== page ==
Rugby was brought to the region in the early 20th century by sailors and missionaries, and the Tonga Rugby Football Union was formed in late 1923. Tonga beat Fiji 9–6 in their first test in 1924 played in the capital Nuku'alofa. However, Tonga lost the second test 14–3 and drew the decider 0–0.
Between 1924 and 1938 Tonga and Fiji played three test series every alternate year. Matches between the two Pacific nations were hard fought; many have claimed that the ancient feuding wars between the Islanders were transplanted onto the rugby field. Troubles during the third Test of Fiji's 1928 tour to Tonga forced the game to be abandoned with Tonga leading 11–8. In 1954 Tonga played host to a touring Western Samoa.
Tonga beat New Zealand Maori in 1969, but had to wait until 1973 before they played their second test match, a 30–12 defeat against Australia in Sydney. They got their revenge when they beat Australia in Ballymore, Brisbane 16–11, scoring four tries to two in June 1973. The following year they traveled to the Arms Park for a non-cap international against Wales, a game that ended in a 26–7 defeat.
The first Tongan tour to Great Britain was in 1974, when they played 10 games, including those in Wales against East Wales, Llanelli, North Wales, Newport, West Wales and a Wales XV. The only tour victory was by 18–13 in the opener against East Wales. The 'tests' were lost by 44–8 to a Scotland XV and by 26–7 to the Wales XV.
They remained a little-known quantity in Europe until 1986, when Wales embarked on a tour of Fiji, Tonga and Western Samoa. Early in the game against Tonga, Welsh flanker Mark Brown was knocked over by three Tongan forwards, leading to a mass brawl involving the entire team except Malcolm Dacey and Mark Titley. Robert Jones describes the event in his book Raising The Dragon as "the worst brawl I have ever seen on a rugby field." At the post-match dinner Jonathan Davies was asked to give a few words in Welsh and as the hosts politely applauded he described them as "the dirtiest team I have ever played against"[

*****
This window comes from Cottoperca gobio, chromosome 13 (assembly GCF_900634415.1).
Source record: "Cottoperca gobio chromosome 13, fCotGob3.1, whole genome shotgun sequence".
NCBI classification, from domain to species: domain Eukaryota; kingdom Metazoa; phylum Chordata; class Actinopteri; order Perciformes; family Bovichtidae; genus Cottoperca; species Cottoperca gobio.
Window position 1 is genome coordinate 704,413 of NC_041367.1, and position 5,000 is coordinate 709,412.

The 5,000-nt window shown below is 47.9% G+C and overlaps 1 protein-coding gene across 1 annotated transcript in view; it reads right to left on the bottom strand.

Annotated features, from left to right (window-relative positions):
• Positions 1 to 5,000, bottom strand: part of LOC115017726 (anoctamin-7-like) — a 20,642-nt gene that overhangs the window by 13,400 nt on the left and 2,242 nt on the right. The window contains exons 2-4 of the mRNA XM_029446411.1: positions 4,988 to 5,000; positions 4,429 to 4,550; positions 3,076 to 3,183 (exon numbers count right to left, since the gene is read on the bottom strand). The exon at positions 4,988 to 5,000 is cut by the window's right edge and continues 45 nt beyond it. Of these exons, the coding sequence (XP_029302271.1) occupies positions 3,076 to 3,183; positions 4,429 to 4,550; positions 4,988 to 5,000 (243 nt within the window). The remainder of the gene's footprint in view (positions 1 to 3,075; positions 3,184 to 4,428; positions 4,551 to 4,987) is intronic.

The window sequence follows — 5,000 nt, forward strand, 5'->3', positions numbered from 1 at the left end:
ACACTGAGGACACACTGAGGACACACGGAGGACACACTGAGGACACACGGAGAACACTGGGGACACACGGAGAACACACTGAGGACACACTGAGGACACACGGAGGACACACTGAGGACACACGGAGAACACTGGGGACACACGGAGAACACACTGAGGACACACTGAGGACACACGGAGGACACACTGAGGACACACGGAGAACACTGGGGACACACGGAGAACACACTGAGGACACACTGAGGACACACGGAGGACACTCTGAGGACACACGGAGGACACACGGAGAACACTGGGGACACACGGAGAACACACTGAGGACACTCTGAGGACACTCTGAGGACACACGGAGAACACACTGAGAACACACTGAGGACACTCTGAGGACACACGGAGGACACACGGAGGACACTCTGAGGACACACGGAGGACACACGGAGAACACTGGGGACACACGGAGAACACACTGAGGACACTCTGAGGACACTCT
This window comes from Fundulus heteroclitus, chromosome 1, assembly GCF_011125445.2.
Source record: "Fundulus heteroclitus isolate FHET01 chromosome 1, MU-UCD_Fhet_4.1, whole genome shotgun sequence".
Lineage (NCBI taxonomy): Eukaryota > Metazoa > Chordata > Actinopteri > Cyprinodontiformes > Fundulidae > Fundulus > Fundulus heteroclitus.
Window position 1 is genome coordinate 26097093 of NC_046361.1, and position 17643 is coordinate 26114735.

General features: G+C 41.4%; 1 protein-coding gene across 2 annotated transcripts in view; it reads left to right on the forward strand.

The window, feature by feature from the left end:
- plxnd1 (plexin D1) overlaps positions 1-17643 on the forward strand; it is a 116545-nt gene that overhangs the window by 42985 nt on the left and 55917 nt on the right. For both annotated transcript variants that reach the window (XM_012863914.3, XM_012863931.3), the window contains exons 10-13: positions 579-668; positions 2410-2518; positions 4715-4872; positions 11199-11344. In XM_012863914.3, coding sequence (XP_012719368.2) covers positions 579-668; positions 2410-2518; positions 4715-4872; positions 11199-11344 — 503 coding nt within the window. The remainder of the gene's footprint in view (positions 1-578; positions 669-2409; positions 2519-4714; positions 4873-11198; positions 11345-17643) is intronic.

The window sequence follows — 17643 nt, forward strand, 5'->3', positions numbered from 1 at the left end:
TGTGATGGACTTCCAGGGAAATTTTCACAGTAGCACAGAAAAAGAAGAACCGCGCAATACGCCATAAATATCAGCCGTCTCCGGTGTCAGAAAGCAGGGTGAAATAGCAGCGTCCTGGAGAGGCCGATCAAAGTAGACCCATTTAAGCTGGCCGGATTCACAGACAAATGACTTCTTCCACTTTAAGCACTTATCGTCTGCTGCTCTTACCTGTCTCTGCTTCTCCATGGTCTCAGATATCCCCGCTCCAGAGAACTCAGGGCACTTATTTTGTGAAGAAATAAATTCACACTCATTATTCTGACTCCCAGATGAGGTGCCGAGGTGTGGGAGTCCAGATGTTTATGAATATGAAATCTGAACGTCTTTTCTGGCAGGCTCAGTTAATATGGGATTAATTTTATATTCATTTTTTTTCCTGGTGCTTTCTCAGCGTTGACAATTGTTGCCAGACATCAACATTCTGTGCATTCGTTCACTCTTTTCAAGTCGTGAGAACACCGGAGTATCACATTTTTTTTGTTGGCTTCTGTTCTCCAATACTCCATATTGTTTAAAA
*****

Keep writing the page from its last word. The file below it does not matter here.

Tonga were drawn to play Wales again in the inaugural 1987 Rugby World Cup in New Zealand. The previous meeting, plus the decision to rest some of the leading players, led to a poor Welsh performance though they managed to win 29–16. Tonga lost its other two games to Ireland (32–9) and Canada (37–4).
They failed to qualify for the 1991 Rugby World Cup. In 1994 they won the South Pacific championship on try count and so qualified for the Super 10, in which they finished bottom of their pool with only one point.
They qualified for the 1995 World Cup ahead of Fiji on points difference. Tonga managed only two victories in the next two World Cups, against the 29–11 Côte d'Ivoire in 1995 and Italy in 1999. The win over the Côte d'Ivoire brought tragedy when Ivorian winger Max Brito was left paralyzed.
June 1999 brought a 20–16 defeat of France in Nuku'alofa over a touring France but in 2000 they were defeated 102–0 (including 15 tries) by New Zealand.
After losing their first four matches to Fiji and Samoa, Tonga finished third in the Oceania qualifying group. As a result, they had to play home and away matches against Papua New Guinea, which they won 47–14 and 84–12, followed by a play-off against South Korea, who finished as runners-up in the Asian section. Tonga thrashed them 75–0 and 119–0.
At the 2003 Rugby World Cup Tonga lost all their games and finished bottom of their pool. Although they kept Wales to 20–27, they were again thrashed by New Zealand 91–7.
In 2007 Tonga participated in the 2007 Rugby World Cup, winning two of their pool matches and nearly defeating the eventual champions, South Africa, before losing 30–25.
Tonga achieved one of the most unexpected victories in Rugby World Cup history with their 19–14 win over France in the 2011 World Cup.
On 24 November 2012, Tonga beat Scotland, at Pittodrie Stadium, 21–15 for their first victory over a traditional rugby power on a European pitch.